A FLINTSHIRE man has spoken of his frustration after his wife - who lives with dementia - had to wait over 15 hours for an ambulance to arrive after she fell down the stairs.

Arthur Wilkins' wife Angela, who is 83, fell down 22 steps at their home in Holywell on the morning of Friday, February 25.

He says he 'heard her cry' as she laid at the bottom of the stairs and she was 'yelling out in pain'.

Mrs Wilkins had a nasty gash on her arm and was in 'terrible pain' with her back.

Mr Wilkins said he managed to carry his wife up the stairs and place her on her bed. He then called a doctor who suggested he should ring 999 and ask for an ambulance.

According to Mr Wilkins, the doctor told him that the service was busy and that he 'might have to wait an hour-and-a-half' for an ambulance to arrive.

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A call for an ambulance was made at 11.30am and Mr Wilkins was again told that the Welsh Ambulance Service (WAS) could not give him a certain time of arrival.

He added: "They phoned several times in the day to ask her condition and I kept telling them all the time she was in pain. I always asked when the ambulance would arrive and the answer was we don’t know we are busy.

"I had repeated to them that she has dementia and also hard of hearing."

Mr Wilkins then went to bed at midnight on February 25. At 1.55am in the morning of February 26, his phone rang.

He said: "I was half asleep and one of the questions asked was had my wife got a smaller leg than the other, I said I had no idea."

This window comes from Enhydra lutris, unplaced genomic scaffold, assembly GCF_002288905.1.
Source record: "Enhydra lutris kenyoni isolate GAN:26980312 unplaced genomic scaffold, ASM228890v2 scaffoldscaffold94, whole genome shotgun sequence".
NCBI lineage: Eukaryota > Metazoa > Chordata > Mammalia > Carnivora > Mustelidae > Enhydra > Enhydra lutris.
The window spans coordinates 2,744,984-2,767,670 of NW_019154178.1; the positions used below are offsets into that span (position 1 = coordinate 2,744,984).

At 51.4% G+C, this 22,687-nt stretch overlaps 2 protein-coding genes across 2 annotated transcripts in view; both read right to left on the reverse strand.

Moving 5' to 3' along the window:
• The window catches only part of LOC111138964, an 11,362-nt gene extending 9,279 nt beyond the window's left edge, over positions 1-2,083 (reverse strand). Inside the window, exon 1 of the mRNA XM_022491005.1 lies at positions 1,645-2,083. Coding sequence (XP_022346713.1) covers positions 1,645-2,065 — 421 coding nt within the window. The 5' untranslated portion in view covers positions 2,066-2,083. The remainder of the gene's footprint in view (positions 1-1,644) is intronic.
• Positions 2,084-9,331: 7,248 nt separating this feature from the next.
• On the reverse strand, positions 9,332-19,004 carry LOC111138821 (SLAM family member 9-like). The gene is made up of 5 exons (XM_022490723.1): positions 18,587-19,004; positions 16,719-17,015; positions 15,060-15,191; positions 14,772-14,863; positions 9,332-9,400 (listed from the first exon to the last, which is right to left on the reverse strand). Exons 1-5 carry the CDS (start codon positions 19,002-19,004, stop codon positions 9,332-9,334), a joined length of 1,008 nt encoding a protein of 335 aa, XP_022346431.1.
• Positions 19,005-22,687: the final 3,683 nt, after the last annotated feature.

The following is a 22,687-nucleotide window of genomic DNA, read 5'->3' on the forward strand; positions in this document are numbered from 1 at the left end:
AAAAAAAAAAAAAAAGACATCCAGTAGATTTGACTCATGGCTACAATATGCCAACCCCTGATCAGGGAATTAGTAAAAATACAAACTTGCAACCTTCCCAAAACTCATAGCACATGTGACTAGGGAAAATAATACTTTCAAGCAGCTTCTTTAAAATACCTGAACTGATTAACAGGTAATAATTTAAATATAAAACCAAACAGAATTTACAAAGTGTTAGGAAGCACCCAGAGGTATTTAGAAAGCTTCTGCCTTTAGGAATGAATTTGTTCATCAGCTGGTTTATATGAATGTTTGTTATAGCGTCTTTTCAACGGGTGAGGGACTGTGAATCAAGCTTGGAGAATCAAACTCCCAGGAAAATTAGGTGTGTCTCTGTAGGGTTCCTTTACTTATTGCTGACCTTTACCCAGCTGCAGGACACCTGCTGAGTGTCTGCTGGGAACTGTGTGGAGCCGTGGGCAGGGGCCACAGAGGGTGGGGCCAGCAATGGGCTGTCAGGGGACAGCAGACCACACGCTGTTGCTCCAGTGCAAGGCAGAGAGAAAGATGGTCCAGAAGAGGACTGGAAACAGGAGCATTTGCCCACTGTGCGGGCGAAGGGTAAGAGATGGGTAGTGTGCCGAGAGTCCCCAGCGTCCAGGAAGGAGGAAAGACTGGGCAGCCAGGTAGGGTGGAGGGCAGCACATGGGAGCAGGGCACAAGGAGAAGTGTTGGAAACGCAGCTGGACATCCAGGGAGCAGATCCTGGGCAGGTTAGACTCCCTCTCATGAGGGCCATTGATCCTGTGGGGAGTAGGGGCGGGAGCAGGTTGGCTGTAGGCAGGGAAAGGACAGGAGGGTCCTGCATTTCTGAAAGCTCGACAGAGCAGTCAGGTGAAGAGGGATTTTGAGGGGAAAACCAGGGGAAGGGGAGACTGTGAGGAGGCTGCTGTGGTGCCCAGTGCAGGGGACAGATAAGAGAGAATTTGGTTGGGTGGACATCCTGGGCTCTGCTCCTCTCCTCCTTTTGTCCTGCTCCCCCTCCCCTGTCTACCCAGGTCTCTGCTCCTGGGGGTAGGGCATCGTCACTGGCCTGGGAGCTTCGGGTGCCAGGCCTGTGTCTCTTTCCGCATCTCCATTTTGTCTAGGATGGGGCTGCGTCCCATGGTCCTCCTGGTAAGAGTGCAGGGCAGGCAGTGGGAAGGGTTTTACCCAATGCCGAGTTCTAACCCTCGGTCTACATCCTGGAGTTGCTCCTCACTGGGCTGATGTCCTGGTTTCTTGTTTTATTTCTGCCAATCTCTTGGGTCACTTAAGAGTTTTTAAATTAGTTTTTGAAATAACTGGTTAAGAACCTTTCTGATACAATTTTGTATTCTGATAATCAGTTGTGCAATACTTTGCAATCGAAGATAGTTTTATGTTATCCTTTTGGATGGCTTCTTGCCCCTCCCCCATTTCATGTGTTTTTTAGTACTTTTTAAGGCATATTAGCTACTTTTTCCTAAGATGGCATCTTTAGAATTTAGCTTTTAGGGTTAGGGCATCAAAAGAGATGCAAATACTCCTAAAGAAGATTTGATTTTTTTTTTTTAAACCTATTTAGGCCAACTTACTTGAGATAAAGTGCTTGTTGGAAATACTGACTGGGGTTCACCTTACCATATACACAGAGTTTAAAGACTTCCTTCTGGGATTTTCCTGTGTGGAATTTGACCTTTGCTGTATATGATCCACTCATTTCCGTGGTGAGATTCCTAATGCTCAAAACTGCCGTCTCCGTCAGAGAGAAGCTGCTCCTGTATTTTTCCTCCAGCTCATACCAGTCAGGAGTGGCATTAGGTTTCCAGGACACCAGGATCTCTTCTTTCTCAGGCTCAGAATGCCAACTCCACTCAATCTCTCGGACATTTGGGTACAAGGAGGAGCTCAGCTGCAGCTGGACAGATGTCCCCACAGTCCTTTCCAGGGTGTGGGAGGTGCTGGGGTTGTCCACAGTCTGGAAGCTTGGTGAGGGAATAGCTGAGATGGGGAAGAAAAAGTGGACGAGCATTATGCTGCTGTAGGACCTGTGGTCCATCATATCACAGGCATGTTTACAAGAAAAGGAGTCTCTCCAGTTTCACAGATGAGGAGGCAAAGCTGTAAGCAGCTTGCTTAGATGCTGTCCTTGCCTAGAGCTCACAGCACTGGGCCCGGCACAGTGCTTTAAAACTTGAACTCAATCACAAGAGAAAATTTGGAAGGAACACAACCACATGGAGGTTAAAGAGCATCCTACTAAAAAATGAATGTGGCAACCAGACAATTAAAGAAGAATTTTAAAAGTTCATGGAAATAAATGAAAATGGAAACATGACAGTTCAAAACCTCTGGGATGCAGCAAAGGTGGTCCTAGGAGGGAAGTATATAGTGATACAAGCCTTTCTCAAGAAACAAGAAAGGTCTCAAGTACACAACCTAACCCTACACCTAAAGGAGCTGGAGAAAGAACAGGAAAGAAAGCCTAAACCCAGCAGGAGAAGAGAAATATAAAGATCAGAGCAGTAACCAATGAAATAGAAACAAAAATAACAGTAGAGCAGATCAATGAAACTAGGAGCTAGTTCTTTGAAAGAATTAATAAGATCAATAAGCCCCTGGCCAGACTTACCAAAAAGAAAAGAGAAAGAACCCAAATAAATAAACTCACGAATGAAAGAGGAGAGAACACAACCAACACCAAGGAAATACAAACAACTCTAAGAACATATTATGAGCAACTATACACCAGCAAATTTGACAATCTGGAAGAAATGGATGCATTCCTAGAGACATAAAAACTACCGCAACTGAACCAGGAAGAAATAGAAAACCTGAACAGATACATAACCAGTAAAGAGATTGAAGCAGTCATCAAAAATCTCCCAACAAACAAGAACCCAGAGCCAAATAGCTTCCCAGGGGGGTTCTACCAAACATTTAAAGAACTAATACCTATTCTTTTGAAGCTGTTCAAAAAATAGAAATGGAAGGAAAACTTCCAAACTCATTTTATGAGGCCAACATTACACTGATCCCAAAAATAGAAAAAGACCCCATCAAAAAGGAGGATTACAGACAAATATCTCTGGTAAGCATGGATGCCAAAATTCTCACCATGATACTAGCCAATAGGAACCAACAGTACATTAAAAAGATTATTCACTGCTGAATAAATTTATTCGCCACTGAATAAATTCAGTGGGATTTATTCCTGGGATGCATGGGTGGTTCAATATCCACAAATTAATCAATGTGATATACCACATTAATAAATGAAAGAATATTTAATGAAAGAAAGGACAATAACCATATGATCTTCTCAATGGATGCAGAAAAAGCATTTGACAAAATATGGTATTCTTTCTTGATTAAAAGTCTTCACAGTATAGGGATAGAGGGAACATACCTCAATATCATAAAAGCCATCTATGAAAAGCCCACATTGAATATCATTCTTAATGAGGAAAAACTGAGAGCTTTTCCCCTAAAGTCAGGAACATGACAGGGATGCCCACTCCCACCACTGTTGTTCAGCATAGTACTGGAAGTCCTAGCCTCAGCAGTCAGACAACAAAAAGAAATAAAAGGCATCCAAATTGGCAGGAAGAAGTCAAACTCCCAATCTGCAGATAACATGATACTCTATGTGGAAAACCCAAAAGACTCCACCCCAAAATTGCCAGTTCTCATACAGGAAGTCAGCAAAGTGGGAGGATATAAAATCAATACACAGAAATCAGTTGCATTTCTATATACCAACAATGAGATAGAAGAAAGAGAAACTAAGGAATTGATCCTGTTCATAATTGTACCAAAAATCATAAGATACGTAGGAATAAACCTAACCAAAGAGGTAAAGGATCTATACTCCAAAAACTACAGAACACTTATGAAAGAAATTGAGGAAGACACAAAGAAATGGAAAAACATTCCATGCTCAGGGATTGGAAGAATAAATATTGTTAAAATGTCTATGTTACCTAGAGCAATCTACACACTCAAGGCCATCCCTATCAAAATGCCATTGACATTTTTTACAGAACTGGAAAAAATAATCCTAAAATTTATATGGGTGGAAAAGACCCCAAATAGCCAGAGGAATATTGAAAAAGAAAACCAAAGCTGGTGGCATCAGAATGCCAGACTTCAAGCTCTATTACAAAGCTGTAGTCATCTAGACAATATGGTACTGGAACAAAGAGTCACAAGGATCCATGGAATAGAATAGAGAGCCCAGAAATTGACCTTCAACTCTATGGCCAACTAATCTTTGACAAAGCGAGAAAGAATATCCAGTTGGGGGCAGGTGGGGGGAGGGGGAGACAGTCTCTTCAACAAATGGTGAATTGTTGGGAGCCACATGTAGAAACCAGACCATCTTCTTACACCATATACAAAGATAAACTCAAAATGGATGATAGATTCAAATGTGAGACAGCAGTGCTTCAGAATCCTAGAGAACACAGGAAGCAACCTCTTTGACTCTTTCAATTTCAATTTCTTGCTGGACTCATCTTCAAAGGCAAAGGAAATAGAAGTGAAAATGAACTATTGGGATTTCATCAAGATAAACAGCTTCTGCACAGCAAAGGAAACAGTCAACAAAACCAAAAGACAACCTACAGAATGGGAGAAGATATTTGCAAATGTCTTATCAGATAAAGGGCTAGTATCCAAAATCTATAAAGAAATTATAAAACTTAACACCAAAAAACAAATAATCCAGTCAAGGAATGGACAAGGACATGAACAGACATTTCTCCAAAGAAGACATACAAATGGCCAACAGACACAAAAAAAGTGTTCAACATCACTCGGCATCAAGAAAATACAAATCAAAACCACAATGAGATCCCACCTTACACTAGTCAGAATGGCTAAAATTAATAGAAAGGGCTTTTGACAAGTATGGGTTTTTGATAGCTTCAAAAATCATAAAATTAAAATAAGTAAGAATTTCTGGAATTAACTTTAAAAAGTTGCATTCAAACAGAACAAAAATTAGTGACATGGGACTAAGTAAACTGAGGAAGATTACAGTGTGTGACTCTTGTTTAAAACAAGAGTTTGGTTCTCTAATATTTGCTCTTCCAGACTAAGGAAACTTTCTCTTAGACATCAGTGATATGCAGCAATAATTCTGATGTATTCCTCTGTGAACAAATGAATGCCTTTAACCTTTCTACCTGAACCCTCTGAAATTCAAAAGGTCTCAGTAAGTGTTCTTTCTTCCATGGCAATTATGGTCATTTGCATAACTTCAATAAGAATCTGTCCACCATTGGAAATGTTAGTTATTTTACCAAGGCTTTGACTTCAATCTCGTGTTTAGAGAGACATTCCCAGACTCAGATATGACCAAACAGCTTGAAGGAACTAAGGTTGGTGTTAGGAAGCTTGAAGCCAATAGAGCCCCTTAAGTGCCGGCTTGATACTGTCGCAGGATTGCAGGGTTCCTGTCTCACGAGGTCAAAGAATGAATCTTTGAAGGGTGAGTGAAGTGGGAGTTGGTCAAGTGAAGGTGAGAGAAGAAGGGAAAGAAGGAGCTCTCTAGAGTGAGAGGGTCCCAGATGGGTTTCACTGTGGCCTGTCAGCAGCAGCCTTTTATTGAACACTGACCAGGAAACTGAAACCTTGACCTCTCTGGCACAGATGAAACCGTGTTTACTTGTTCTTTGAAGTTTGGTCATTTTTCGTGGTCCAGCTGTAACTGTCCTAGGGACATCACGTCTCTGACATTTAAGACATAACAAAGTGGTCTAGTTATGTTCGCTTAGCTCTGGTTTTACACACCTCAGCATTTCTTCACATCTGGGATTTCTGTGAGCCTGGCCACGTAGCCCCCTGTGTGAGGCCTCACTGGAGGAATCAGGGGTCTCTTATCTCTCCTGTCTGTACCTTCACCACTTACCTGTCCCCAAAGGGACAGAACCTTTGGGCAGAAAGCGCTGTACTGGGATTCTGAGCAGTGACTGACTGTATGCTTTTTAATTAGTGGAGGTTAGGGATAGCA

At 3am on that Saturday morning the front doorbell rang and it was the ambulance - over 15 hours after Mr Wilkins had made the initial call.

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He said: "I have to say what happened to me is a warning to us all plus the waiting times in A&E which can be four hours. Surely this can’t be happening in Wales in 2022, we are going backwards and the service is more like a third world one.

"Someone has to get to grips with these ongoing issues we cant keep saying 'we are busy'. I sincerely hope nobody else has to go through the stress of waiting over 15 hours, whilst not being told when an ambulance would arrive.

"My wife came home on Saturday afternoon (February 26), she is still in a lot of pain, but I have no knowledge of what they did. Surely, we should not have to accept this in 2022."

Liz Wedley, the Welsh Ambulance Service's Head of Service in North Wales, said: "We were deeply sorry to hear about Mrs Wilkins’ experience, which no doubt would have been a distressing wait for help for her and her husband.

“We will always respond to the sickest patients first, but patients whose condition is not life-threatening may wait longer for help – in times of extreme demand, that could potentially be many hours.

Read more: Elderly woman from Wrexham waits more than 17 hours for ambulance

“On 25-26 February, demand on our service was greater than predicted and we also spent almost 1,500 hours at hospitals across Wales waiting to hand patients over to our Local Health Board colleagues, which meant the ambulance staff waiting at hospital couldn’t be sent to other patients in the community.

“We would like to apologise to Mr and Mrs Wilkins for the poor experience and send her our very best wishes.

"We would welcome contact should the family wish to explore our response further.”